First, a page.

Sorting out the varieties of COVID-19 masks
Dear Doctors: I want to upgrade from the cloth masks that our family has been using, but I’m confused. What’s the difference between N95, KN95 and KF94 masks? I’m sure a lot of people will find it helpful if you can explain the differences.
Dear Reader: SARS-CoV-2, which is the virus that causes COVID-19, is airborne. That means it travels not only on the somewhat sizable droplets that are released in a cough or a sneeze, but also on the ultrafine mist that is generated when someone speaks or even exhales. The smallest of these droplets can remain suspended in the air for minutes or even hours.
The use of masks has proven effective at blocking a large percentage of the particles that someone emits. We now also know that masks protect the wearer, as well. That’s why, with the advent of the highly infectious omicron variant, health officials are urging Americans to upgrade their masks.
N95 masks, also known as N95 respirators, are made of multiple layers of synthetic material that filter out 95% of particles as small as 0.3 microns. This can stop virus particles, which cannot travel on their own and are thus always bonded to something larger than themselves. The masks are also designed for a close fit around the face. N95 masks are regulated by the National Institute for Occupational Safety & Health, or NIOSH. At the start of the pandemic, N95 masks were scarce. Now, however, they are available from a number of manufacturers. The CDC maintains a list of approved N95 masks at its website. Go to cdc.gov and enter the words “NIOSH approved mask” in the search box at the top right of the page.
The KN95 and KF94 respirators are similar to the N95 mask in both materials and filtration. However, they are not made in the U.S. and thus are not subject to federal standards. The KN95 respirators are manufactured in China, and the KF94 models come from South Korea. Each meets its own nation’s regulatory standards. It’s important not to choose a respirator mask with a valve, as the exhaled air is unfiltered.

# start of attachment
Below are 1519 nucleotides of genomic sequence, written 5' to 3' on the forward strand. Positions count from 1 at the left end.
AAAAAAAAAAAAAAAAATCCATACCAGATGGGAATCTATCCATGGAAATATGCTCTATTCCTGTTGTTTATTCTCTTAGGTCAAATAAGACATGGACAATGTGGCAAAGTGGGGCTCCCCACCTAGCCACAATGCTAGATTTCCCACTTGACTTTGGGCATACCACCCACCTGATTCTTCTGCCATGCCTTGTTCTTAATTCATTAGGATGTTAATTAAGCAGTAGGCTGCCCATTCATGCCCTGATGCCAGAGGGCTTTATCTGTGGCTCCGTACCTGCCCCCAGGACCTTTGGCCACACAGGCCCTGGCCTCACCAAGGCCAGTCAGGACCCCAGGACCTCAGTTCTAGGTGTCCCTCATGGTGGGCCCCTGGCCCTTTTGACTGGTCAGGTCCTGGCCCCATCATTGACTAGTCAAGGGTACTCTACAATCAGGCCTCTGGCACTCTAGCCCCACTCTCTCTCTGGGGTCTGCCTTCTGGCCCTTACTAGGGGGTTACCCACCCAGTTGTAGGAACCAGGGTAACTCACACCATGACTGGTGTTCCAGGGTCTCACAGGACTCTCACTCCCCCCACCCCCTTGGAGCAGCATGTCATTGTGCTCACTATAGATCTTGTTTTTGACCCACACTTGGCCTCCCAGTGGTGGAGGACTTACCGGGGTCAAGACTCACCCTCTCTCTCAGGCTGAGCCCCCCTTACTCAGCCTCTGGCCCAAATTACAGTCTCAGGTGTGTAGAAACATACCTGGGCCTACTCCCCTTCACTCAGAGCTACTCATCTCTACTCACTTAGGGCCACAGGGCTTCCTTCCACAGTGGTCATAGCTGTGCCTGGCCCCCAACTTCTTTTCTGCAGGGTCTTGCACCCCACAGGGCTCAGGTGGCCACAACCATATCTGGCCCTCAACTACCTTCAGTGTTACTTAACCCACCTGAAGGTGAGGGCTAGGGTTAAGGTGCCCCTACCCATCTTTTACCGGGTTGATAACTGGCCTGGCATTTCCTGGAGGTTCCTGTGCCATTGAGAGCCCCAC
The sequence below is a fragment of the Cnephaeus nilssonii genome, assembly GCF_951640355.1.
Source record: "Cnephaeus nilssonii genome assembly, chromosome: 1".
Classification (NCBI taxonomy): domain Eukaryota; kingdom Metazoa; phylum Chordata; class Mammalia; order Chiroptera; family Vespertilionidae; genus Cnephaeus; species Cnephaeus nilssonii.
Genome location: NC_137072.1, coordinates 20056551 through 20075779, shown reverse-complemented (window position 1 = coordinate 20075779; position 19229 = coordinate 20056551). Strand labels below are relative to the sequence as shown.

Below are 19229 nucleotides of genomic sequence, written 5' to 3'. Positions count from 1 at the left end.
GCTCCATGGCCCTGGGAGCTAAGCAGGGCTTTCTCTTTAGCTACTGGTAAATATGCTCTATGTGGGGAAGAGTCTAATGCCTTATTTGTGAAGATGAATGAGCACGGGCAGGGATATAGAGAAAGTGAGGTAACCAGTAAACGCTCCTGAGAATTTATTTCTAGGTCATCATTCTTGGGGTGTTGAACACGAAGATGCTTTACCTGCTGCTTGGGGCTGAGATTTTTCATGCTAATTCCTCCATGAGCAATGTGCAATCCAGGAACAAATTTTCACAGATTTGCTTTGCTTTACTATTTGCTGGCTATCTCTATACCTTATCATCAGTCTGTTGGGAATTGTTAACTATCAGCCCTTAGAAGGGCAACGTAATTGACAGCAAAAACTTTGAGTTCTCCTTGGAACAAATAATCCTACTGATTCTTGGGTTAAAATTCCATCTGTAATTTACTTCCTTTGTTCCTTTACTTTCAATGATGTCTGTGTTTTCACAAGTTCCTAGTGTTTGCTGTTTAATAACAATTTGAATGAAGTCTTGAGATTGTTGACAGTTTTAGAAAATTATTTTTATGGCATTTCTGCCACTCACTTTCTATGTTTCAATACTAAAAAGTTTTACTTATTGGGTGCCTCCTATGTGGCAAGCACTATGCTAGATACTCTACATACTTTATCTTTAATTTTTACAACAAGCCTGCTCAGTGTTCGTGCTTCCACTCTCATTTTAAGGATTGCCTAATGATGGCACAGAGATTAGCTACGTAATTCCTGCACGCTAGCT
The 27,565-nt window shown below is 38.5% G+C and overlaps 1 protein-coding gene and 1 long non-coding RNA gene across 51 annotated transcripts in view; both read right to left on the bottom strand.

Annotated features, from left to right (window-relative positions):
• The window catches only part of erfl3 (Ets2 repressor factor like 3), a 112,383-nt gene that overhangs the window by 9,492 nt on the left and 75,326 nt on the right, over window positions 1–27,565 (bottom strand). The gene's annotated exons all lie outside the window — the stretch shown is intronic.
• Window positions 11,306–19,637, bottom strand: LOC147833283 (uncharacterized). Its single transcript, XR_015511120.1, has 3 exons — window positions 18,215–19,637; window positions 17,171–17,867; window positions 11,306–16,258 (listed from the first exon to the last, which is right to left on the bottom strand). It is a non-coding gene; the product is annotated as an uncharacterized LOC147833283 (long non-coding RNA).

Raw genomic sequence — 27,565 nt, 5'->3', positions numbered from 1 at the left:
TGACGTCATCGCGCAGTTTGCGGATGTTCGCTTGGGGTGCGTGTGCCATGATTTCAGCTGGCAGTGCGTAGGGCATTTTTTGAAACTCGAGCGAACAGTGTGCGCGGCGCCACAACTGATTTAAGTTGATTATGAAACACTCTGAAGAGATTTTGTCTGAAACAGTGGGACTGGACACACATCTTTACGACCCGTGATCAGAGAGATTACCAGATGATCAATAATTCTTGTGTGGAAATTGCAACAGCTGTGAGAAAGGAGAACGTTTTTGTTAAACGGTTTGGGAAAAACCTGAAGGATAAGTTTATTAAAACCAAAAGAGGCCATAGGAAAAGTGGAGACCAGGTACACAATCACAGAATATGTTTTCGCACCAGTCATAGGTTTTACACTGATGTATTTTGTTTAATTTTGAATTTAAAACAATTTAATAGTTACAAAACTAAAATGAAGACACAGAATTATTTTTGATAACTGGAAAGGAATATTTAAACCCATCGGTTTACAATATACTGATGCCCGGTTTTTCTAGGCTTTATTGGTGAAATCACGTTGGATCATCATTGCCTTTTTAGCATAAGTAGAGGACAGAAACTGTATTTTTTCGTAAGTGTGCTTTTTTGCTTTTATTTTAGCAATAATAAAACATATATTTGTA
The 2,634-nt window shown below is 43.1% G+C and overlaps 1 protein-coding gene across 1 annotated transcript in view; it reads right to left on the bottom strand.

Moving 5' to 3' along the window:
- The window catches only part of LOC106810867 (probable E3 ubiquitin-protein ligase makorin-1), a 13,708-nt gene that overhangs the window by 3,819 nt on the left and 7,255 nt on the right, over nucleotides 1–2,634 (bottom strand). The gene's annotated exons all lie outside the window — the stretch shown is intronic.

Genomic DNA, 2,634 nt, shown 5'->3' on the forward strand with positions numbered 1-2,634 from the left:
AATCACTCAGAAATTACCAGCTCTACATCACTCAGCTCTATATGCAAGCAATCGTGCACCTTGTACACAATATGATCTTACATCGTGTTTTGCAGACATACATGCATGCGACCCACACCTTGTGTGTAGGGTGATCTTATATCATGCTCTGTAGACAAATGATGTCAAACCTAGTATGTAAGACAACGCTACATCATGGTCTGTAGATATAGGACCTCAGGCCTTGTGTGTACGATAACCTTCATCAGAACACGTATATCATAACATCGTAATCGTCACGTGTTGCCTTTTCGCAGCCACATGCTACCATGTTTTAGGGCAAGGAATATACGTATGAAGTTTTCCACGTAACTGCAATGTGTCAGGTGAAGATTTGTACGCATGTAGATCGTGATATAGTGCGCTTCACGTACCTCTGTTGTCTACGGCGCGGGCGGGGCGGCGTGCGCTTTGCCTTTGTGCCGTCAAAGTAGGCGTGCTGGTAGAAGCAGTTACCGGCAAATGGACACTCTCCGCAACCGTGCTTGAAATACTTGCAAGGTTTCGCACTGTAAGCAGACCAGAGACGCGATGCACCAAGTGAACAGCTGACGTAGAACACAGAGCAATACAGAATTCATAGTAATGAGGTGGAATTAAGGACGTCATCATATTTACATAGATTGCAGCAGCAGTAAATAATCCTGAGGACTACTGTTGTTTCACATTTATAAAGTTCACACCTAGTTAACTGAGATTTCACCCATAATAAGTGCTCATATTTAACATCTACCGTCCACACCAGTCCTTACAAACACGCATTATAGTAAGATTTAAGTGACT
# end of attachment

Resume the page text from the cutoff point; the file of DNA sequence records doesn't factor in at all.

When a high-filtration mask isn’t available, three-ply surgical masks with adjustable nose clips are the next-best option. Cloth masks are most effective when they are made up of three layers of fabric with a tight weave.
With any type of mask, the fit is crucial. It starts with your mouth, nose and chin being completely covered. The fit around the perimeter of the mask should be snug enough to prevent gaps, which would allow unfiltered air to either escape as you exhale or enter as you inhale. A well-fitted mask with good filtration will “breathe” with you, slightly inflating and deflating in response to the changing pressure of your breath.
Wearing a mask for extended periods of time can be challenging. Just as we now know to take breaks from extended sitting at a desk, consider stepping outside for an occasional mask break. Be sure you’re safely away from other people, and mask up again before returning indoors.
To learn more about the vaccines and for the latest information visit UCLA Health's COVID-19 Vaccine Info Hub.
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